In terms of business focus, my company serves two primary niches: passive data collection through smartphones and other devices, and SMS text messaging systems for interacting with patients, administering surveys and ecological momentary assessments (EMAs), and other research-oriented dialog-based experiences. Both of these niches grew out of research I started in graduate school, and my connection to the research community has led to a snowball effect when it comes to new project work. I’ve never advertised once - all of my job prospects either come from word-of-mouth or through someone noticing my name on research papers describing past projects.
On the passive data collection front, I work in the iOS, Android, and web-based platforms using a home-grown framework called Passive Data Kit that provides both the necessary client libraries - these are the small bits of code that live within apps on the mobile devices - as well as the server infrastructure for capturing and storing the data coming in from the field. Typically this data is collected throughout the day, and I’m constantly fighting an arms race with Apple and now Google to gather the requested data for my research clients as the platforms themselves resist that in the name of privacy and battery life. If it helps to think about it, I basically write sophisticated, ethical spyware.
Most of the work I do is under the governance of an Institutional Review Board, and I take very seriously my ethical obligations to craft systems that both satisfy their research objectives, while remaining true to principles such as the Hippocratic oath (“first, do no harm”) and providing true informed consent (participants know exactly what we’re collecting and why). Since I work with research institutions, the bulk of my work is ultimately grant funded, and 99% of the systems I build are composed of open-source components, so to avoid any unnecessary software licensing entanglements for my clients.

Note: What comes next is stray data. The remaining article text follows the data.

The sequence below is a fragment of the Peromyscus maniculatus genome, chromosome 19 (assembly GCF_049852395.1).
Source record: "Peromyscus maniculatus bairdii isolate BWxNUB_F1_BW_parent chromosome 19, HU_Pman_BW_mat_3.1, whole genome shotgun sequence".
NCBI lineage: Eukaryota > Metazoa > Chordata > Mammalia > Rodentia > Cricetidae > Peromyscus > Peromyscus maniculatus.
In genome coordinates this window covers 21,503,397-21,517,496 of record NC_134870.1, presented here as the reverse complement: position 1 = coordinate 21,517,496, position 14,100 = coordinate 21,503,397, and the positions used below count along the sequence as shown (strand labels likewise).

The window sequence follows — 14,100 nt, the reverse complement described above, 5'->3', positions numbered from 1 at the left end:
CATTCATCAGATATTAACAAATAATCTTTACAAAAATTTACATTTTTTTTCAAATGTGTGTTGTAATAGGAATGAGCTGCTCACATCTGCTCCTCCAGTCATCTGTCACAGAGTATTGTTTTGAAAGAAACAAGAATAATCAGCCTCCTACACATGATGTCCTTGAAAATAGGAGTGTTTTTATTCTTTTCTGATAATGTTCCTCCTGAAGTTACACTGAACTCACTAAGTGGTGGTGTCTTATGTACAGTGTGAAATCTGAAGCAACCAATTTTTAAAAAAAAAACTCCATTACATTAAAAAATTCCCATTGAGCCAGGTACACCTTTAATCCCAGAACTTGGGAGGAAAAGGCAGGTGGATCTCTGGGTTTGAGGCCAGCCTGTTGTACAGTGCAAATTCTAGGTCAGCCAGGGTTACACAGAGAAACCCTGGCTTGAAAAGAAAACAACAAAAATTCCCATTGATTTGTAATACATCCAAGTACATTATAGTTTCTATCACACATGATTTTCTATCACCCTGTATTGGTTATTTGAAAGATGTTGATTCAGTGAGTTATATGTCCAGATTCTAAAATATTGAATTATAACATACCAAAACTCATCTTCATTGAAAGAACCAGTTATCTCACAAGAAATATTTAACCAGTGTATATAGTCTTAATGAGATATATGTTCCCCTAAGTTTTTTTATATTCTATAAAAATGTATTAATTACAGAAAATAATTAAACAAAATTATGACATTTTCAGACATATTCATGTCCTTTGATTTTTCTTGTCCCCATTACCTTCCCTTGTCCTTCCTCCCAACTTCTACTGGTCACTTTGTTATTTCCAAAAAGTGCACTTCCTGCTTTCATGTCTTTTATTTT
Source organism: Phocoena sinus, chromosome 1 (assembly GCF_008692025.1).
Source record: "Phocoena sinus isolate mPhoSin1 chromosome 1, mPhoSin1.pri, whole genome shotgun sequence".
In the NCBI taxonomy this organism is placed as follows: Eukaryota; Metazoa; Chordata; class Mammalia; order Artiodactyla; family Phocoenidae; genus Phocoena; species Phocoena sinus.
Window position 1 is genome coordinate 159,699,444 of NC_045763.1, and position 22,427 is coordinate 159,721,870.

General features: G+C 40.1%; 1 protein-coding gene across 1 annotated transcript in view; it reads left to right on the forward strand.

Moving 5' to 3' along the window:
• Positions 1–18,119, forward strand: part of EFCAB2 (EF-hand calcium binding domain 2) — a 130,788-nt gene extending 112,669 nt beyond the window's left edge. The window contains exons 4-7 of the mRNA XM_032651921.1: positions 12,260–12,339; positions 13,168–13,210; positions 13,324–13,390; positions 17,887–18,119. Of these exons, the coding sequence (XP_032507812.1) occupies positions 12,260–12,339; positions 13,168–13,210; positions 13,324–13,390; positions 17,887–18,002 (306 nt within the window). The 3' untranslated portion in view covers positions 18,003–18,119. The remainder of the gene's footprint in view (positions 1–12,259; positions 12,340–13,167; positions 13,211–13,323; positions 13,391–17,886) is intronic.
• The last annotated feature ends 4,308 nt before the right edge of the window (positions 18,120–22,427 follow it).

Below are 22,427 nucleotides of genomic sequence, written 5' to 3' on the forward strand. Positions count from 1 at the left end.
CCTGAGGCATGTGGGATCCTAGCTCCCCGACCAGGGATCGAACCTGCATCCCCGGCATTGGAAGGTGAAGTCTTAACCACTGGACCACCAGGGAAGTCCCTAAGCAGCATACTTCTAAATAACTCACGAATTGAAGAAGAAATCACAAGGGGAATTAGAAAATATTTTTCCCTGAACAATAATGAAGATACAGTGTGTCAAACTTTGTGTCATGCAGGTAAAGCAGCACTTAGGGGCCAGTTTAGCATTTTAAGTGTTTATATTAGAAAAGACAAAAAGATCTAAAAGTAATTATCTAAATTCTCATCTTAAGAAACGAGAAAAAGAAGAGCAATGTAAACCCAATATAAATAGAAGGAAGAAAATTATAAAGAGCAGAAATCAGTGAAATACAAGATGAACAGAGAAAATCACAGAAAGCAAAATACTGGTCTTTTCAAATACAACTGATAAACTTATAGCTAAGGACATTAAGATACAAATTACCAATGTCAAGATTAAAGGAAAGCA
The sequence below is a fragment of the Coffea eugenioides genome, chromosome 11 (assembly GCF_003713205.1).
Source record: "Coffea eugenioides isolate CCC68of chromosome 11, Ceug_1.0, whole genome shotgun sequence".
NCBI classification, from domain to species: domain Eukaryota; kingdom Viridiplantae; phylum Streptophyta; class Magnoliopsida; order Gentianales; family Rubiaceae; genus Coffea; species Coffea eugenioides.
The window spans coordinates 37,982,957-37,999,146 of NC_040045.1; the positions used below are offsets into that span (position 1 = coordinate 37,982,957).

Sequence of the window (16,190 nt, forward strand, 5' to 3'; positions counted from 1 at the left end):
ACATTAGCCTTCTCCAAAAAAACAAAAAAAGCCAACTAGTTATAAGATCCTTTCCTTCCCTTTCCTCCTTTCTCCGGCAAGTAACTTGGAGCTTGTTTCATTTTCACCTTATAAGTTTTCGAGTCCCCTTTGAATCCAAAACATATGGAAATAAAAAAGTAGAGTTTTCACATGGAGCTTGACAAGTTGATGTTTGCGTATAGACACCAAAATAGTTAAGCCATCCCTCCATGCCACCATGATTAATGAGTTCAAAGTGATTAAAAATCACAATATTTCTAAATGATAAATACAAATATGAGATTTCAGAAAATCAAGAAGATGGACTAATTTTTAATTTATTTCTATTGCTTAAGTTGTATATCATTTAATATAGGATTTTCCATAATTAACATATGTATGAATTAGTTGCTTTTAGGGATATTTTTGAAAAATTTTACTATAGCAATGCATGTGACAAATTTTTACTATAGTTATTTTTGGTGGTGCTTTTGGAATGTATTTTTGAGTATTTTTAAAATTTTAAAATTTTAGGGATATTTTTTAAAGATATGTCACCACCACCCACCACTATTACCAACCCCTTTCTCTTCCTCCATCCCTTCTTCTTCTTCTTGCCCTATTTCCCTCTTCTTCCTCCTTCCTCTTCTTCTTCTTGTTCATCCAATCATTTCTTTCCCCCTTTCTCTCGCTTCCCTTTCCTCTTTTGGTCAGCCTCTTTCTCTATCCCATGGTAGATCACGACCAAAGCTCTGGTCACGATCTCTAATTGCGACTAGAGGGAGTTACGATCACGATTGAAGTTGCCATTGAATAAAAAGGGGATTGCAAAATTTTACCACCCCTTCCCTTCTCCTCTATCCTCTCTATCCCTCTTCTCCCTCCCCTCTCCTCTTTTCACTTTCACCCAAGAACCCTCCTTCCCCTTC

On the SMS side of the fence, I put together several new interactive text-based systems for a variety of clients. This builds on the original time-diary study system that I built for Eszter Hargittai almost 15 years ago, and I’ve been building SMS-based systems pretty much constantly for a decade. Most of this work comes as referrals from the work I do for Adrian Aguilera at the University of California Berkeley and his MoodText / HealthySMS project. While Aguilera and Berkeley retain ownership of the HealthySMS platform, I have my own library of smaller components to assemble independent SMS systems when HealthySMS is not the right fit for the job.
Since my work is primarily with research institutions on research projects, novelty is a key theme in that most of my projects involve designing, implementing, and supporting systems that do something new. Consequently, there’s a higher degree of implementation risk in the work that I do, since it’s usually something that someone else hasn’t done before, or something that hasn’t been done at a particular scale or cost. This makes the work exciting - literally building new things every day - and it also makes the work maddening. How do you estimate how long it will take to build something that doesn’t exist, with all the surprises and adaptations that will be needed along the way?